Similarly for Phase Correct PWM, the look up table and the waveforms go like this.

Compare Output Mode, Phase Correct PWM Mode

Phase Correct PWM

Even here, setting COM01:0 to “10” or “11” determines the behavior of OC0 pin. As shown in the waveforms, there are two instances – one during up-counting, and other during down-counting. The behavior is clearly described in the look up table.

Please note that OC0 is an output pin. Thus, the effects of WGM and COM won’t  come into play unless the DDRx register is set properly. Refer this tutorial for more info.

• Bit 2:0 – CS02:0 – Clock Select Bits – These bits are already discussed in Timer0 tutorial.

## OCR0 – Output Compare Register

We have come across even this register in my Timer0 tutorial. We use this register to store the compare value. But when we use Timer0 in PWM mode, the value stored in it acts as the duty cycle (obviously!). In the problem statement, its given that the duty cycle is 45%, which means

`OCR0 = 45% of 255 = 114.75 = 115`

And that’s it! Now we are ready to write a code for it! :)

## Edit: Note

The following code discusses how to create a PWM signal of a desired duty cycle. If you wish to change its frequency, you need to alter the TOP value, which can be done using the ICRx register (which is not supported by 8-bit timers). For 16-bit Timer1, it can be varied using ICR1A. I will discuss about this soon when we discuss about servo control.

## Code

So here goes the code. To learn about I/O port operations in AVR, view this. To know about bit manipulations, view this. To learn how to use AVR Studio 5, view this. To learn how this code is structured, view the previous TIMER0 post.

```#include <avr/io.h>
#include <util/delay.h>
void pwm_init()
{
// initialize TCCR0 as per requirement, say as follows
TCCR0 |= (1<<WGM00)|(1<<COM01)|(1<<WGM01)|(1<<CS00);

// make sure to make OC0 pin (pin PB3 for atmega32) as output pin
DDRB |= (1<<PB3);
}

void main()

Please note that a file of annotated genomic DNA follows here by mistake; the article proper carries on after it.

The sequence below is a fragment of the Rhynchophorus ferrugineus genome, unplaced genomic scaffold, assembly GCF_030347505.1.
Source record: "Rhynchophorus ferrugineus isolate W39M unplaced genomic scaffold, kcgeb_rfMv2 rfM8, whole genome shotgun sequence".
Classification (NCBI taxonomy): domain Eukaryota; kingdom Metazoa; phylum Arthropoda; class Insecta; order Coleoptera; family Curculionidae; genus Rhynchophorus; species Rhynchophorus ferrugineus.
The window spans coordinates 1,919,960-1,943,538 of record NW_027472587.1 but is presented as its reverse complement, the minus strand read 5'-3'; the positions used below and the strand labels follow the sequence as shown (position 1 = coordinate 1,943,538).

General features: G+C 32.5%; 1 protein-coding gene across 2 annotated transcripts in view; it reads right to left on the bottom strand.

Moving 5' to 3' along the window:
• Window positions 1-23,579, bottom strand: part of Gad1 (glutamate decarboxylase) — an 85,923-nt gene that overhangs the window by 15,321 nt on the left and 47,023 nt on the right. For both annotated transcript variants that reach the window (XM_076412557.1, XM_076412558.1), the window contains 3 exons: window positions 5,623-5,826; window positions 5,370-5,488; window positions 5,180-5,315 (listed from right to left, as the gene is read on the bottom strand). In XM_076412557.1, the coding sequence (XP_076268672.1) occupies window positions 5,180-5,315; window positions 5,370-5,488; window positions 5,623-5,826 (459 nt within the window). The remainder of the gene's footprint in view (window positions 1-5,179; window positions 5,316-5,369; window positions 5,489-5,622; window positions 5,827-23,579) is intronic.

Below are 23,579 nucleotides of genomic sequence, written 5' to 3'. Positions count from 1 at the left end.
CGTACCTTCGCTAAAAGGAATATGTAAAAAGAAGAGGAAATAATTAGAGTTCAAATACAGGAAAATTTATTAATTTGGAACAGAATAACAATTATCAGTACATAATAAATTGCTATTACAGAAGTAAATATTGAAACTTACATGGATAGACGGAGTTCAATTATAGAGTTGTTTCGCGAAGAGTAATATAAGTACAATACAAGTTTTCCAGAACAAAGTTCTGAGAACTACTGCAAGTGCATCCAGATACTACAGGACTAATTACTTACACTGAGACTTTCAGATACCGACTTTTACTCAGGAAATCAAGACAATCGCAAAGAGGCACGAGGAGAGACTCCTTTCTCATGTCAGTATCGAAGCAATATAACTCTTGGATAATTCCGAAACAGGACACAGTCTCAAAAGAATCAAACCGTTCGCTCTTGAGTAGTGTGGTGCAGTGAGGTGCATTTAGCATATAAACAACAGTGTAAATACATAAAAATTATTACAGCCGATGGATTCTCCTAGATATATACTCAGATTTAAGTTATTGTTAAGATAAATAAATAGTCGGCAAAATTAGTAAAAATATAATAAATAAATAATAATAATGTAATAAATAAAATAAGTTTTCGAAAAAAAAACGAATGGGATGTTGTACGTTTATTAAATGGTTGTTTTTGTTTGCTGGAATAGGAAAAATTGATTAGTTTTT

{
uint8_t duty;
duty = 115;       // duty cycle = 45% of 255 = 114.75 = 115

// initialize timer in PWM mode
pwm_init();

// run forever
while(1)
{
OCR0 = duty;
}
}
```

# Problem Statement

So now, let’s take another problem statement. This one is going to be a more of a practical stuff unlike the previous one!

Let’s take the traditional LED flasher where we need to blink an LED at a particular frequency. But hey, wait, didn’t we discuss it long back in this post (scroll down towards the end)? Hmm, so let’s modify it so as to incorporate PWM. Unlike the traditional LED flasher (where LEDs are either ON or OFF), lets make it glow at the maximum brightness, and then slowly decrease its brightness till it reaches zero, and then again increase its brightness slowly till it becomes maximum.

### Analysis and Code

So how do we do it? Yes, you guessed it right! Decrease the duty cycle slowly from 255 to zero, and then increase it from zero to 255. Depending upon the duty cycle, the voltage applied to the LED varies, and thus the brightness. The following formula gives the relation between voltage and duty cycle.

So here goes the code. I won’t explain it, you can decode it yourself. To learn about I/O port operations in AVR, view this. To know about bit manipulations, view this. To learn how to use AVR Studio 5, view this. To learn how this code is structured, view the previous TIMER0 post.

```// program to change brightness of an LED
// demonstration of PWM

#include <avr/io.h>
#include <util/delay.h>

// initialize PWM
void pwm_init()
{
// initialize timer0 in PWM mode
TCCR0 |= (1<<WGM00)|(1<<COM01)|(1<<WGM01)|(1<<CS00);

// make sure to make OC0 pin (pin PB3 for atmega32) as output pin
DDRB |= (1<<PB3);
}

void main()
{
uint8_t brightness;

// initialize timer0 in PWM mode
pwm_init();

// run forever
while(1)
{
// increasing brightness
for (brightness = 0; brightness < 255; ++brightness)
{
// set the brightness as duty cycle
OCR0 = brightness;

// delay so as to make the user "see" the change in brightness
_delay_ms(10);
}

// decreasing brightness
for (brightness = 255; brightness > 0; --brightness)
{
// set the brightness as duty cycle
OCR0 = brightness;

// delay so as to make the user "see" the change in brightness
_delay_ms(10);
}

// repeat this forever
}
}```

So here ends my another much awaited and long tutorial! Next up.. Serial Communication! See you around!! :)

And yeah, if you have any suggestions, doubts, constructive criticisms, etc, you are most welcome to drop a note  below! Subscribe to my blog or grab the RSS Feeds to stay updated!

1. Belajar Microcontroller ATmega-interup external dan PWM (simulasi proteus AVR) | TEKNIK MEKATRONIKA - […] http://extremeelectronics.co.in/avr-tutorials/pwm-signal-generation-by-using-avr-timers-part-ii/ http://maxembedded.com/2012/01/avr-timers-pwm-mode-part-ii/ Belajar Microcontroller ATmega-interup external dan PWM (simulasi proteus AVR) Belajar […]